England faced Croatia in the 2018 FIFA World Cup Semi-Final, their first in 28 years. With no injuries to worry about, Gareth Southgate named an unchanged team to that which began the last 16 game against Colombia and the quarter final against Sweden. Injury concerns over Croatia’s full back Sime Vrsaljko came to nothing as the Atletico Madrid defender started with former Leicester forward Andrej Kramaric being dropped to the bench with holding midfielder Marcelo Brozovic being selected (see Figure 1). Gareth Southgate was under no illusion that Croatia would be England’s toughest test in the tournament so far:
"They'll be the best team we've played in terms of what they're capable of doing with the ball, and what their individuals are capable of, definitely. For us as a team, it's another chance to create a small piece of history. We've got to keep getting over those hurdles and I know we talked about the success of the younger teams but this is a much harder, much bigger level for the players and the belief is building as things are happening. The more of these tests we can come through, the better, not just for now, but moving forward."
- Positive Start
- Lost Control In The Second Half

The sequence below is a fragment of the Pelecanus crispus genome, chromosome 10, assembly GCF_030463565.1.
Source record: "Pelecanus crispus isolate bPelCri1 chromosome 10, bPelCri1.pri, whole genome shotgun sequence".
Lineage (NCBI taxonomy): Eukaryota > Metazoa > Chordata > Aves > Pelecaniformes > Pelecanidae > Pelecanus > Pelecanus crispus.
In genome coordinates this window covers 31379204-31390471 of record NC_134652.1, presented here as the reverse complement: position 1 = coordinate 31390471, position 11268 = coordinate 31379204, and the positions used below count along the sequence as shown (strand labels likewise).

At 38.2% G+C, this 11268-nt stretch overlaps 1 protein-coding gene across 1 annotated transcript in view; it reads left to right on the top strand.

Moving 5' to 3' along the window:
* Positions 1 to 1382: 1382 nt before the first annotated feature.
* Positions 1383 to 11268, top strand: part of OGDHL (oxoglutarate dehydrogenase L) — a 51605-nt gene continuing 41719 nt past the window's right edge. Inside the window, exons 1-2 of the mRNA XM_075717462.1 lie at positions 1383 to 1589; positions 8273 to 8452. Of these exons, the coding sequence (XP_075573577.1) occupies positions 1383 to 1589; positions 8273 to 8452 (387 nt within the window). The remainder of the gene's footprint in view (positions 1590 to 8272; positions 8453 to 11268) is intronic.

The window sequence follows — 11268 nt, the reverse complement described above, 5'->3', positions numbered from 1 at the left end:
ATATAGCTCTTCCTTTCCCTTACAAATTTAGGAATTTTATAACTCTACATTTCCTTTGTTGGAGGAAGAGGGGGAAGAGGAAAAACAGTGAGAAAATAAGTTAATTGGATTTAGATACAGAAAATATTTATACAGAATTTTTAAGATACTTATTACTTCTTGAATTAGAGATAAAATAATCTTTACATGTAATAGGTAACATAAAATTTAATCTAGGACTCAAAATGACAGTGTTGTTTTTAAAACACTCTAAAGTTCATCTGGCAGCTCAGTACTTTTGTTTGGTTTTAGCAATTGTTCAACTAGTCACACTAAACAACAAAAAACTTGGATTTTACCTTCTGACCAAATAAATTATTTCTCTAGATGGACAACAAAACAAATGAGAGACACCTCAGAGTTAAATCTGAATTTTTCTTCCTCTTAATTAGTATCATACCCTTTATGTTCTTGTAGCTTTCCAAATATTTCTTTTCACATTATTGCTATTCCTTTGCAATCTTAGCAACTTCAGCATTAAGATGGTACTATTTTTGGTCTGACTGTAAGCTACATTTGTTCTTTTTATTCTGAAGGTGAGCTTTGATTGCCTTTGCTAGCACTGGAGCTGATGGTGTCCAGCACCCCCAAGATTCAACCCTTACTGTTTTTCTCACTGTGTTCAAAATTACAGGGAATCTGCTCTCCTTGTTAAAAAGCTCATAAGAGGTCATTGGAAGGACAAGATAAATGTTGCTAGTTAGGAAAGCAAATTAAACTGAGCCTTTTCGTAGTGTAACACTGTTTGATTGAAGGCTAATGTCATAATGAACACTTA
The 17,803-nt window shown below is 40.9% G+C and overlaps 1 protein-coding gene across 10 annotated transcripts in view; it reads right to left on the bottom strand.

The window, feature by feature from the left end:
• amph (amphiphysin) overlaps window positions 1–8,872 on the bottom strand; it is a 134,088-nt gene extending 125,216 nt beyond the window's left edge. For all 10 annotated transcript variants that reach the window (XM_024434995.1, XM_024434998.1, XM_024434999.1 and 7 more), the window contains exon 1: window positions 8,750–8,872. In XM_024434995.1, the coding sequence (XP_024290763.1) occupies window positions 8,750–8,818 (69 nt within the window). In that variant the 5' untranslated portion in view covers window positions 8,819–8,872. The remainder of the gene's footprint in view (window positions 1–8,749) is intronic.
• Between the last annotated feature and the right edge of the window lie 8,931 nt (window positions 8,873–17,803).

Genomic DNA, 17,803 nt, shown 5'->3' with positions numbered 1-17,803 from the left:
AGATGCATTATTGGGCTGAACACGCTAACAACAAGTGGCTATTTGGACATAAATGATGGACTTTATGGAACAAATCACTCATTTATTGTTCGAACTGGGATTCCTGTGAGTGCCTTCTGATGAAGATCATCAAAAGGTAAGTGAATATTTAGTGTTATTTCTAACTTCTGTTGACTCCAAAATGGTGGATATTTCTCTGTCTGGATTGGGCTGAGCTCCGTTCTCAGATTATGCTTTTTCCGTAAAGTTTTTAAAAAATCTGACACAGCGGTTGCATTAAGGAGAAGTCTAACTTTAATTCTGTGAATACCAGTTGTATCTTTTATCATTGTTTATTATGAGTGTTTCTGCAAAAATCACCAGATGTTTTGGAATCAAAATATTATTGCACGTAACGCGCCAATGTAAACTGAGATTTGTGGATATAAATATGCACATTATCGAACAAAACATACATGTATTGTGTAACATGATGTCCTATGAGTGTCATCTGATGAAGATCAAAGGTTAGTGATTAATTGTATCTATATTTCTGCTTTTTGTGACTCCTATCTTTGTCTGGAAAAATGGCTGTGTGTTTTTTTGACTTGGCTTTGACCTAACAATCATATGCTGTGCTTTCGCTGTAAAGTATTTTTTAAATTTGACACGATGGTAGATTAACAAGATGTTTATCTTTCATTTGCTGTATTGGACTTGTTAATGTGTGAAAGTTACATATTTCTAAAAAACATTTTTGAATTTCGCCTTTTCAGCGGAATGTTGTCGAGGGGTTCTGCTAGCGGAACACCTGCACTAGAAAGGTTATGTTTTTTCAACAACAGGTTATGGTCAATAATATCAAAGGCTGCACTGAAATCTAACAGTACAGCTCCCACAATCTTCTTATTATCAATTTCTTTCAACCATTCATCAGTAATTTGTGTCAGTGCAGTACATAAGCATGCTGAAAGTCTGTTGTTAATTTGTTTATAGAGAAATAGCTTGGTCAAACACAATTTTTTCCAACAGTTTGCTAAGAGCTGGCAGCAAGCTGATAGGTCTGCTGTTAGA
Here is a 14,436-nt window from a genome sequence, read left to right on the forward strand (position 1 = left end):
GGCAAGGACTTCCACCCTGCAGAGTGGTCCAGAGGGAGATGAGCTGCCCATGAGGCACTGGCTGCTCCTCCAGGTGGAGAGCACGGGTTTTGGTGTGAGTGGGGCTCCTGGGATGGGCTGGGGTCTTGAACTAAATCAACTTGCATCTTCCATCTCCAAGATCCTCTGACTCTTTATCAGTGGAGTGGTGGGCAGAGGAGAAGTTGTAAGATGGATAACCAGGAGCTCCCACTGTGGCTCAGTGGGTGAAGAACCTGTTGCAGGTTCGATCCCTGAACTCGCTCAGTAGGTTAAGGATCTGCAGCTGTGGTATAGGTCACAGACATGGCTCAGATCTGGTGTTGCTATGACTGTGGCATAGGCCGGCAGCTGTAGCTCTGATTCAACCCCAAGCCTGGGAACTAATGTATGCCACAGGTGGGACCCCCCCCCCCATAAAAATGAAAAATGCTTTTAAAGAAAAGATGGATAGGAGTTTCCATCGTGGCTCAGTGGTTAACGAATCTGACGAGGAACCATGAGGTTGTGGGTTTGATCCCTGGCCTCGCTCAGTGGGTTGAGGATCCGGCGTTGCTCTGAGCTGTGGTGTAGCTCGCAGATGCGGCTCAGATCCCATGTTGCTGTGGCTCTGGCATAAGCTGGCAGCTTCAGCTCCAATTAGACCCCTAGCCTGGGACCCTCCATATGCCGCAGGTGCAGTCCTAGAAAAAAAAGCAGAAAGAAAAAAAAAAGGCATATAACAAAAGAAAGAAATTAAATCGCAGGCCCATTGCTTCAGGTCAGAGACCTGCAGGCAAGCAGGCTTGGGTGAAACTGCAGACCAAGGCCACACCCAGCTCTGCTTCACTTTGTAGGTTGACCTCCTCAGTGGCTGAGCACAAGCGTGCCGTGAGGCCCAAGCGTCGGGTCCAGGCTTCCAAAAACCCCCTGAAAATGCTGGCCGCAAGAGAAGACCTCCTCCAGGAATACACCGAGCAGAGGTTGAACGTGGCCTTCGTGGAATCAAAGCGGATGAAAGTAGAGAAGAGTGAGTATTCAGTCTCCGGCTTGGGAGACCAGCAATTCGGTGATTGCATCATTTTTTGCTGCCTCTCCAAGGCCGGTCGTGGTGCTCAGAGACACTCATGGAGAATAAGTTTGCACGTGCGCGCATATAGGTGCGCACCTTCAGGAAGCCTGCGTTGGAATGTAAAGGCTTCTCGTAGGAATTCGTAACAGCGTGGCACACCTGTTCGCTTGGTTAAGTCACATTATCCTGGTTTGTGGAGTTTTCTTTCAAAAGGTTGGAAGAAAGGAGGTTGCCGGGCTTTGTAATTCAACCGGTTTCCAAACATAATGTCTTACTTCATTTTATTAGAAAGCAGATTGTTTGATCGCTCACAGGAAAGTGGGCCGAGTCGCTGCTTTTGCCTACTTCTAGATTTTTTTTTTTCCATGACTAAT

- Undone Through Switching Off
- Immense Pride In Defeat
- England Are Still Record Breakers
The perfect start
England would have been forgiven for feeling nervous ahead of their first World Cup semi-final in 28 years but to the contrary, Gareth Southgate’s youthful side got off to the perfect start as Kieran Trippier curled a delightful 20 yard free-kick into the Croatian net with just five minutes gone. Trippier’s goal after 4 minutes and 44 seconds was the fastest goal scored in a World Cup semi-final since 1958 (Vava after two minutes for Brazil vs France). England were a constant threat, with Raheem Sterling stretching the Croatian defence and Domagoj Vida struggling to deal with his pace, this resorted to him putting the ball in the stand when under pressure, a tactic which got England up the pitch. England would control the first period against a lethargic Croatian side, who took 19 minutes to register their first attempt with Ivan Perisic dragging two shots wide having cut in from the left. England recovered, regaining control and composure and they should have doubled their lead on the half-hour mark but Danijel Subasic denied Harry Kane from a Jesse Lingard through ball, before the Tottenham striker stuck the post with his rebound. Croatia then sparked into life, with John Stones having to produce a last-gasp block to cut out an Ante Rebic cross before the full-back then fired a follow up shot straight down Jordan Pickford’s throat. England pushed for a second goal but this remained out of reach as Jesse Lingard fired a glorious chance wide after Dele Alli cleverly squared to him on 36 minutes. England’s inability to convert their first half dominance nearly came back to bite them when Dejan Lovren went down in the area under a Harry Maguire challenge, but a VAR review after the half-time whistle had sounded proved inconclusive, sending England into the break 1-0 up and dreaming of the final.